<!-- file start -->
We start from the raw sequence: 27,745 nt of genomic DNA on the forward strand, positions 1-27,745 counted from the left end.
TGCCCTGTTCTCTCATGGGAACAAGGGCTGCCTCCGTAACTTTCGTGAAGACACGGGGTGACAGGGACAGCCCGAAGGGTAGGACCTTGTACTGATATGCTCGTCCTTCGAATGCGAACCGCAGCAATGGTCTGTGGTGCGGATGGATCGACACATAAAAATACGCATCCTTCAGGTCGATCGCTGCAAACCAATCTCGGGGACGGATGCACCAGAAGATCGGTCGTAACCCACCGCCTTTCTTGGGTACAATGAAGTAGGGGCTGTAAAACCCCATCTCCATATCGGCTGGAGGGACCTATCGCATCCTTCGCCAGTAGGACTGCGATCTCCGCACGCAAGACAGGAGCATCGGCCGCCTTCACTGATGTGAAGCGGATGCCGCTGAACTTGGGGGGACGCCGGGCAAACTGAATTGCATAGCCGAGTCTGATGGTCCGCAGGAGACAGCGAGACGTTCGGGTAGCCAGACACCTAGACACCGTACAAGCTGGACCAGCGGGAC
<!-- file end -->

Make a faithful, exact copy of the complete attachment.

We start from the raw sequence: 27,745 nt of genomic DNA on the forward strand, positions 1-27,745 counted from the left end.
TGCCCTGTTCTCTCATGGGAACAAGGGCTGCCTCCGTAACTTTCGTGAAGACACGGGGTGACAGGGACAGCCCGAAGGGTAGGACCTTGTACTGATATGCTCGTCCTTCGAATGCGAACCGCAGCAATGGTCTGTGGTGCGGATGGATCGACACATAAAAATACGCATCCTTCAGGTCGATCGCTGCAAACCAATCTCGGGGACGGATGCACCAGAAGATCGGTCGTAACCCACCGCCTTTCTTGGGTACAATGAAGTAGGGGCTGTAAAACCCCATCTCCATATCGGCTGGAGGGACCTATCGCATCCTTCGCCAGTAGGACTGCGATCTCCGCACGCAAGACAGGAGCATCGGCCGCCTTCACTGATGTGAAGCGGATGCCGCTGAACTTGGGGGGACGCCGGGCAAACTGAATTGCATAGCCGAGTCTGATGGTCCGCAGGAGACAGCGAGACGTTCGGGTAGCCAGACACCTAGACACCGTACAAGCTGGACCAGCGGGAC